Monday, January 29, 2018

Yoga Without Mindfulness Is Not Yoga

Yoga without mindfulness is not yoga

Mindfulness, a very popular term nowadays, is a practice usually associated with the Buddhist tradition. However, it is also an integral practice of the yoga tradition. As a matter of fact, yoga without mindfulness is not yoga, and I'm not talking only about body postures.

As I was sharing all about my experience practicing yoga last year in Mysore, in Yoga in Mysore: What I Love About It, What I Hate About It, I briefly stated that "yoga without mindfulness is not yoga, and anything practiced with mindfulness becomes yoga."

Although this statement might sound pretty obvious to some people, I think it's not so obvious to the vast majority, especially to those who are new to yoga. But either way, the meaning is much more profound than you might think.

Let me explain.

What comes to your mind when you hear the word yoga?

There is no doubt, as the ancient yogis had predicted, yoga has conquered the whole world. Who hasn't heard of the word yoga today?

However, when most people think about yoga the first image that seems to come to mind is some form of workout routine with a lot of stretching. Wouldn't you agree with that?

That's the image that we've been sold by the media, yoga studios, and innovative yoga apps. The focus is more on fitness and body appearance.

Of course, there is nothing wrong with practicing yoga with an interest in developing strength, endurance, and stamina. Those things are actually quite important in a physical yoga practice.

But if that is the whole purpose to practice yoga then, in my opinion, it is not yoga anymore. It is just fitness business, and quite a good business these days.

If all we are doing is moving from one posture to the next thinking only about the good workout that we are getting, then that's all that we are getting, a good workout.

There is a lot more to yoga than just body postures and their health benefits. In reality, yoga has nothing to do with having a nice-looking body or being flexible and strong simply for the sake of being flexible and strong.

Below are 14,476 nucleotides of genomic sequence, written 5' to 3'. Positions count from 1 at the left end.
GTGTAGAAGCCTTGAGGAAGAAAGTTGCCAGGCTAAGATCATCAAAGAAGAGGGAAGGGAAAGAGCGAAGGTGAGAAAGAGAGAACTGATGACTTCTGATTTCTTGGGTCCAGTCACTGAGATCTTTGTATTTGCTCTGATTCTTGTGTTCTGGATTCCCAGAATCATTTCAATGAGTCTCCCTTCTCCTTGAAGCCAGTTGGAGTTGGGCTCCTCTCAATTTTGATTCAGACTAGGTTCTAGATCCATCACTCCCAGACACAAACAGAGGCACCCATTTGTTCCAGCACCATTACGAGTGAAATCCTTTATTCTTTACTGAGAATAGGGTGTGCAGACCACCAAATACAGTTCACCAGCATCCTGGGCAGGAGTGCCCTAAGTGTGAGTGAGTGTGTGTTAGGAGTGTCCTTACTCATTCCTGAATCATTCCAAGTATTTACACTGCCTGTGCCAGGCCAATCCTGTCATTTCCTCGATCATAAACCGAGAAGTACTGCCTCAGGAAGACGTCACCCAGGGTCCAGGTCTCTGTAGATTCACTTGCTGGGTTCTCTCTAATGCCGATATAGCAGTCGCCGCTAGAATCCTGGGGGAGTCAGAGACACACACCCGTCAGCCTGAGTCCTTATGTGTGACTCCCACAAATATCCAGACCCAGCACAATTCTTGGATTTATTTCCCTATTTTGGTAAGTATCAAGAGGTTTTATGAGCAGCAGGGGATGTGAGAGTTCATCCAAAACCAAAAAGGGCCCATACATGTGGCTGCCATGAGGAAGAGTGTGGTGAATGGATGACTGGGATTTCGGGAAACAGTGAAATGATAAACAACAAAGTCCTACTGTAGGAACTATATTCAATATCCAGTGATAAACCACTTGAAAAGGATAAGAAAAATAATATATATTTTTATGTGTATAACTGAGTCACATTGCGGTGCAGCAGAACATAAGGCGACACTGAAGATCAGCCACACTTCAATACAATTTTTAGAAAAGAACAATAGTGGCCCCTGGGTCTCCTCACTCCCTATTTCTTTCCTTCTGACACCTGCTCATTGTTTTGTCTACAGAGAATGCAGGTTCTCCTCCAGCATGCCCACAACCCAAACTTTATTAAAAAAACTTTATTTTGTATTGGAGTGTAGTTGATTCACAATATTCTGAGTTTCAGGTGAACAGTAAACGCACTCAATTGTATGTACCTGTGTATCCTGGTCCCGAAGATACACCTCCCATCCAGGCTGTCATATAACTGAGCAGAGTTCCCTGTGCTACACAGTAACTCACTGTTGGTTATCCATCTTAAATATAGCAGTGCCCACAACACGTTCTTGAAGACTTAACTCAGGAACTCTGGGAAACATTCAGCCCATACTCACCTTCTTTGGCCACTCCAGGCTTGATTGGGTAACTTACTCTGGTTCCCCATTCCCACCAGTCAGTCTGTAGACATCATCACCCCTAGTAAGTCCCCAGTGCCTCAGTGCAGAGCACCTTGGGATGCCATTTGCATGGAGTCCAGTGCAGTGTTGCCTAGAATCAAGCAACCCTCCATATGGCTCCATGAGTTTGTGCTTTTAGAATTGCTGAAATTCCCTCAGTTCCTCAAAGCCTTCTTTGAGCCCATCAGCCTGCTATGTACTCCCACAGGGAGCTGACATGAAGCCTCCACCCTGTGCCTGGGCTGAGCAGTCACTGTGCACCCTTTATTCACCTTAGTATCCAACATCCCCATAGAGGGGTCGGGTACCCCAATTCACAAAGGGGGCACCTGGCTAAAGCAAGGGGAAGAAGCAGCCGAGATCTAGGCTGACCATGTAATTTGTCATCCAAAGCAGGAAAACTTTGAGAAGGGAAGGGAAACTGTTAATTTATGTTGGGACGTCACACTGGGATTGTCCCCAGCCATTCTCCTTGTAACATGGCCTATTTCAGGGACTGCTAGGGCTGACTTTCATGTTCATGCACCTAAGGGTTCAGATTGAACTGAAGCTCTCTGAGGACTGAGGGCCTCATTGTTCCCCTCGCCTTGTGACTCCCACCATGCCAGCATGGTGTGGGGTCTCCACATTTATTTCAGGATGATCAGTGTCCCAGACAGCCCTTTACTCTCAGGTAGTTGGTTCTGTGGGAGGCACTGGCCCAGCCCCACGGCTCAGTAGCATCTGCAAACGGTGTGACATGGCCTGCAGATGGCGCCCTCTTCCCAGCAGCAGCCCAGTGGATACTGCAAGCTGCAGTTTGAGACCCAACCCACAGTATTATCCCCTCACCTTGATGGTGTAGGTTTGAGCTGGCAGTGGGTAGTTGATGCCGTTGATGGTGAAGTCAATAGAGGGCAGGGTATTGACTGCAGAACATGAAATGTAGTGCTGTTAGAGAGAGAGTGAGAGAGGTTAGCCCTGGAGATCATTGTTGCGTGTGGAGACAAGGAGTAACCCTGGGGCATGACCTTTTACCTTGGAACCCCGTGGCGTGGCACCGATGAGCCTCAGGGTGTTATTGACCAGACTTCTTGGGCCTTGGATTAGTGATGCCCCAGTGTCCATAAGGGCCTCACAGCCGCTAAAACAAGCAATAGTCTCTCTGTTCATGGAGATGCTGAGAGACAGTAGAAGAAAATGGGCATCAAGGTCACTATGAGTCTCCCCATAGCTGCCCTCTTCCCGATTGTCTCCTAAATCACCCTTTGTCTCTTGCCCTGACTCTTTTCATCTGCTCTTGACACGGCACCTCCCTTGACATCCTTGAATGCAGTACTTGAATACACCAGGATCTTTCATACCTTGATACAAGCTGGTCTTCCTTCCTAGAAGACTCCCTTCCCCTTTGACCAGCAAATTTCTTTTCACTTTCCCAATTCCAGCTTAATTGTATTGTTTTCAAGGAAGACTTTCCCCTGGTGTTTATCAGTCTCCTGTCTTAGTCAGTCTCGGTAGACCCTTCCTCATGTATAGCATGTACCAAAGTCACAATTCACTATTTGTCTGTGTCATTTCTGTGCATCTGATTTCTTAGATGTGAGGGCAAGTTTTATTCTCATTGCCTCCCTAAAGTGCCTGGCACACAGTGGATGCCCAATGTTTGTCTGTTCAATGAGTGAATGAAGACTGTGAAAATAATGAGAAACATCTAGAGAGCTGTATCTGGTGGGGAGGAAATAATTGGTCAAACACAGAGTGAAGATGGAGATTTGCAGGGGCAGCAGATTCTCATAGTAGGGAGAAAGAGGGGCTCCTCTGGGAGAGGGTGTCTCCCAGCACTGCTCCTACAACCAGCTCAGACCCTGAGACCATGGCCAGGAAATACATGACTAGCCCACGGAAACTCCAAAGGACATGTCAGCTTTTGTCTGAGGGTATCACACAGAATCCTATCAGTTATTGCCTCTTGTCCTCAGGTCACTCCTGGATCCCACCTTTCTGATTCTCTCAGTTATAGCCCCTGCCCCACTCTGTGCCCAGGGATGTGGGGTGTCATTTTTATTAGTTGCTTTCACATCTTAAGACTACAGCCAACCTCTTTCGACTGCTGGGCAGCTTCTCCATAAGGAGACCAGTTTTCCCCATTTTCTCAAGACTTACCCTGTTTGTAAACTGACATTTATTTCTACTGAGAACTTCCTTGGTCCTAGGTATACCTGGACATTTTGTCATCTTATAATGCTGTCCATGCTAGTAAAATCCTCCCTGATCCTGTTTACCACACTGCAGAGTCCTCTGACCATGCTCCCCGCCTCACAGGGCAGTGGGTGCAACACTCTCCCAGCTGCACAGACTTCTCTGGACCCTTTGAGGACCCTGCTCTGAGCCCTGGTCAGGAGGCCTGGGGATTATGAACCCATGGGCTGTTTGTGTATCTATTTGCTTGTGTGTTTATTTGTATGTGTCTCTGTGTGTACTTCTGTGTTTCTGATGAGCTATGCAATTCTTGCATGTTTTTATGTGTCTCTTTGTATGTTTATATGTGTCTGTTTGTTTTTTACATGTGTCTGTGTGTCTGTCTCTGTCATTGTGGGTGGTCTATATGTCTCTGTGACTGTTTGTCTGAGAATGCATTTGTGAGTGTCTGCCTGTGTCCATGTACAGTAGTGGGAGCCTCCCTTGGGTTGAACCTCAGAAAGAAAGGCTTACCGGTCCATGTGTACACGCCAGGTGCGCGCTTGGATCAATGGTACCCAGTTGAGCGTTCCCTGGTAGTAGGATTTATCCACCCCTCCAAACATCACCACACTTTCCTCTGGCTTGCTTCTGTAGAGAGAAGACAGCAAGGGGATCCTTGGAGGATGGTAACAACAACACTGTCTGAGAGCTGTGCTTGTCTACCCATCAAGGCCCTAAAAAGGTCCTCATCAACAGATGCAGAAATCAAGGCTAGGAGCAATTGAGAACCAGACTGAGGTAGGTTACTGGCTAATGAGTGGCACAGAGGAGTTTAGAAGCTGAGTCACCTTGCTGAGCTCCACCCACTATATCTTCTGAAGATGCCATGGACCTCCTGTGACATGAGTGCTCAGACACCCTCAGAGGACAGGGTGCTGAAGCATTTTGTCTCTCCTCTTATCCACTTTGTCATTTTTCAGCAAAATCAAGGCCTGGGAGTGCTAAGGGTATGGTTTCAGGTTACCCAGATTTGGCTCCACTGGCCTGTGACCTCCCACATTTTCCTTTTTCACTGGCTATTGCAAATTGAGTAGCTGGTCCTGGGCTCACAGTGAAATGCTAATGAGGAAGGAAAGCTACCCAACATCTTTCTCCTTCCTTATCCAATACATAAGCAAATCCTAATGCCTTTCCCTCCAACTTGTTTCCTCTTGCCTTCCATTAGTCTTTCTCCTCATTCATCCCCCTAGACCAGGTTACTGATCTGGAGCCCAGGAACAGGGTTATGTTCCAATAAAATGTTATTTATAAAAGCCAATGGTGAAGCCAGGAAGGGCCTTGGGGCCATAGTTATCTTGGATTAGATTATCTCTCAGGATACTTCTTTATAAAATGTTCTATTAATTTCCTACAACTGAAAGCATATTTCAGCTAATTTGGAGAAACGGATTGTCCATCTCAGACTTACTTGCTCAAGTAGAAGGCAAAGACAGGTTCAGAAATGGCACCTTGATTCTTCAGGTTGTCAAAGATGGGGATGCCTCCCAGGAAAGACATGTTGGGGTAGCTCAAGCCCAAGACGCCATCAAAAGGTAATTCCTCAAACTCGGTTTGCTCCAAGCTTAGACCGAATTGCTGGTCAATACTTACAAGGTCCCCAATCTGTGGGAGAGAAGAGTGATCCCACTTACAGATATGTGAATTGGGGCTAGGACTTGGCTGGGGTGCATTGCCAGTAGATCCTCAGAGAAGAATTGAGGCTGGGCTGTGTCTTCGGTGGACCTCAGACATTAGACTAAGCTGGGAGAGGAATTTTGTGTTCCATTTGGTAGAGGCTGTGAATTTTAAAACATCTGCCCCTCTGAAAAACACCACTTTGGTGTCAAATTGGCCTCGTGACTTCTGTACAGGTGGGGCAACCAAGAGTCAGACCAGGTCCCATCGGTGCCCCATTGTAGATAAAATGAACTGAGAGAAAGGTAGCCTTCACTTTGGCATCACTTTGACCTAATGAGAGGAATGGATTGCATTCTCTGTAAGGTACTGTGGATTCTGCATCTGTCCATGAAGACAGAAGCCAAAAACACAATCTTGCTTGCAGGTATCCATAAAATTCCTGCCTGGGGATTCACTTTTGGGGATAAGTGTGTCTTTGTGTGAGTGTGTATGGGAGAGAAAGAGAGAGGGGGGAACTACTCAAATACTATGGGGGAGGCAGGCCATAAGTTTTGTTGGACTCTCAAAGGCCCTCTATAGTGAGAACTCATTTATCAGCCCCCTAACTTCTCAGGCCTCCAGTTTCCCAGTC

Yoga is not just body training

That's right, yoga is not just body training. Actually, yoga is mainly and foremost mental training. Yoga it's all about mastering the mind through meditation. The physical yoga practices are there just as a support for that mental training.

The physical postures or asanas are part of what is known as hatha yoga. All modern styles of physical yoga are derived from hatha yoga.

The Hatha Yoga Pradipika, the core text on yoga postures, makes it very clear what the purpose of these practices is: Hatha yoga (physical yoga) for the sake of raja yoga (mental training).

Raja yoga is the yoga that is talked about in Patanjali Yoga Sutras.

"The yoga described by Patanjali in his Yoga Sutra is raja yoga, the royal path. It encompasses teachings from all the different paths, and because of the variety of methods it includes, it can be practiced by people of varying backgrounds and temperaments.

Raja yoga is involved with three dimensions or realms: physical, mental, and spiritual. Through its methods one achieves mastery of all three and is thus led to full realization of the Self." Swami Rama. The Royal Path: Practical Lessons on Yoga

Swami Satyananda Saraswati writes in Four Chapters on Freedom: Commentary on the Yoga Sutras of Sage Patanjali:

"Raja yoga is concerned with exploring the inner world and unleashing the power and knowledge contained within. It is the science of mental discipline and includes various methods of making the mind one-pointed."

Patanjali Yoga Sutras (YS), the core text in yoga philosophy, is THE meditation manual that describes a step by step meditation process with all preparatory practices that prepare the mind for the meditative experience.

The yoga sutras make it very clear what is yoga and what is its purpose: to make the mind still and stable so that we can clearly see our own true nature (simplified translation).